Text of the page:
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Clinical Challenges
February 1998

Benign Paroxysmal Positional Vertigo and Otolith Repositioning: Treatment Options and Unanswered Questions

Author Affiliations
 

KAREN H.CALHOUNMDRONALD B.KUPPERSMITHMD

Arch Otolaryngol Head Neck Surg. 1998;124(2):225-226. doi:10.1001/archotol.124.2.225

VRABEC HAS written a concise review on benign paroxysmal positional vertigo (BPPV) and otolith repositioning.

Most clinicians believe that BPPV is typically caused by canalithiasis and, less commonly, cupulolithiasis. Most agree that various head repositioning maneuvers are effective in the majority of patients.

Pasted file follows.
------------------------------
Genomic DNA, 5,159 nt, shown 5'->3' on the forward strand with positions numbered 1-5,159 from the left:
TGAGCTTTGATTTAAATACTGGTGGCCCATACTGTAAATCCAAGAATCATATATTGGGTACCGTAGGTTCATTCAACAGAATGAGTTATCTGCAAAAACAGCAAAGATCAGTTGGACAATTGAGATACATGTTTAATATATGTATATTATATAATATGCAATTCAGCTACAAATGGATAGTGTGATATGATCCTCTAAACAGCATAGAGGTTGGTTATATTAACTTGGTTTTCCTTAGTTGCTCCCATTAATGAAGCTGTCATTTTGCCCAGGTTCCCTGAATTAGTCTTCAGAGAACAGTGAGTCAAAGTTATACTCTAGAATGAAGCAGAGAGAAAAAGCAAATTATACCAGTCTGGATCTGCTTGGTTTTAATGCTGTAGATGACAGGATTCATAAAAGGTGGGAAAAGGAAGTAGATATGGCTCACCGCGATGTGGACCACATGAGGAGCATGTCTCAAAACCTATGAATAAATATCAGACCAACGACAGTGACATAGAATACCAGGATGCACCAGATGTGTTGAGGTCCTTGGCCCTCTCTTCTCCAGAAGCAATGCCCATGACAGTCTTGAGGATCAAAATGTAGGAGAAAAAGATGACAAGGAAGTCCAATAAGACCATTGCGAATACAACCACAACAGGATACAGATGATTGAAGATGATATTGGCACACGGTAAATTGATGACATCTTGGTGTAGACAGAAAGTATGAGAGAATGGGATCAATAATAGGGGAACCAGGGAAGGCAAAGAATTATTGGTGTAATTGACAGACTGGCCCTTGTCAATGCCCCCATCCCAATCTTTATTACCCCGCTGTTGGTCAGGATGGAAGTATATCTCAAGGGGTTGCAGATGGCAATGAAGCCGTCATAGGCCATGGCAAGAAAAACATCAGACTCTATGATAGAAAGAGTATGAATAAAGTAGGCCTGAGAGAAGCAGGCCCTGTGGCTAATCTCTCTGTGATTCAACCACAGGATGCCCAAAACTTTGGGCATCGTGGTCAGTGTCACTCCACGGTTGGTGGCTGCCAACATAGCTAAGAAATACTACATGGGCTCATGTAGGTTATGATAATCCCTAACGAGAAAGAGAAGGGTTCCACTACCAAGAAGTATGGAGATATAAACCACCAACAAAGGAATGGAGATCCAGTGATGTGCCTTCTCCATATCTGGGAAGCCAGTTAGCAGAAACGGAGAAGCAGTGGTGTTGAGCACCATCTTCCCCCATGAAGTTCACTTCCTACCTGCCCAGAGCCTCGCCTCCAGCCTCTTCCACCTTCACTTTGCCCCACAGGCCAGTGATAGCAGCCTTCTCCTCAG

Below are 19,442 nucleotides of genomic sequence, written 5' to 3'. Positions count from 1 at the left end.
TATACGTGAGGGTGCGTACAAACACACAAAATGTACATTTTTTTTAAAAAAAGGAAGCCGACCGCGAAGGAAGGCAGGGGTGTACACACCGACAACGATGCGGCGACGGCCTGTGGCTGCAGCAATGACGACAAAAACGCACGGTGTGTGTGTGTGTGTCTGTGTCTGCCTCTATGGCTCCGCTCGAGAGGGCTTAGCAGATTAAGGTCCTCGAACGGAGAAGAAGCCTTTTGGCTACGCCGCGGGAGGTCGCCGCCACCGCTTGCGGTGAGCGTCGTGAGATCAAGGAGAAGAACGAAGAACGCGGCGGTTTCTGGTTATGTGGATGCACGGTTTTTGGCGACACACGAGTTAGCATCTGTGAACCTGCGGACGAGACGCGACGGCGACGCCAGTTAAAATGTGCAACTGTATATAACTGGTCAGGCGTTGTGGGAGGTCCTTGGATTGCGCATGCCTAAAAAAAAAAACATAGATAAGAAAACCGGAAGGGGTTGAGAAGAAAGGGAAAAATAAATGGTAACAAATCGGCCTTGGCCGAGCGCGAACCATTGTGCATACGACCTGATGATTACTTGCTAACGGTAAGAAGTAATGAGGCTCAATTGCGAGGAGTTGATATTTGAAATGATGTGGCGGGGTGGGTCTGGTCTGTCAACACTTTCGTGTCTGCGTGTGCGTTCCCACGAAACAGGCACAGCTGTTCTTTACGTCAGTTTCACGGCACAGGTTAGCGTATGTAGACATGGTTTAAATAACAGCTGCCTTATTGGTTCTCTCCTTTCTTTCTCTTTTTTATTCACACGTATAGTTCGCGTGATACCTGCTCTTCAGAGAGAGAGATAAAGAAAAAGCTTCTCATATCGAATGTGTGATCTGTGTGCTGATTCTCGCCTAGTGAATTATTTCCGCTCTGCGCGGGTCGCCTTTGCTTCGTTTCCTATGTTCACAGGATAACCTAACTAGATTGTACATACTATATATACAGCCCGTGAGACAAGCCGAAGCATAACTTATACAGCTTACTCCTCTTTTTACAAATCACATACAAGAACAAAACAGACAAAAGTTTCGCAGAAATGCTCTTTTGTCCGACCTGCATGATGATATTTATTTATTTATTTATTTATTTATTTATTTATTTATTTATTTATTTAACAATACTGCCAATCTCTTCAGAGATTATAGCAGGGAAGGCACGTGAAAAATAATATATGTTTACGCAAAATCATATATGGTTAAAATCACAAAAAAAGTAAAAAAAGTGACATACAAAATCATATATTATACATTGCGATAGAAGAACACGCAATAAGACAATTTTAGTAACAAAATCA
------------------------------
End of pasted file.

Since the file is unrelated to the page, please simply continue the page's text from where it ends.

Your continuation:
Nonetheless, there will be patients who present with atypical symptoms and cases that are refractory to common treatments. These situations may be due to secondary associated vestibulopathies, such as Ménière disease or central nervous system dysfunctions. Horizontal semicircular canal variants can be particularly difficult to treat. Unrelenting posterior canal vertigo can be effectively treated with canal occlusion surgery. In our experience, use of the carbon dioxide laser can enhance efficacy and minimize hearing loss. Although singular neurectomy can be an effective option, most surgeons currently favor canal occlusion surgery.

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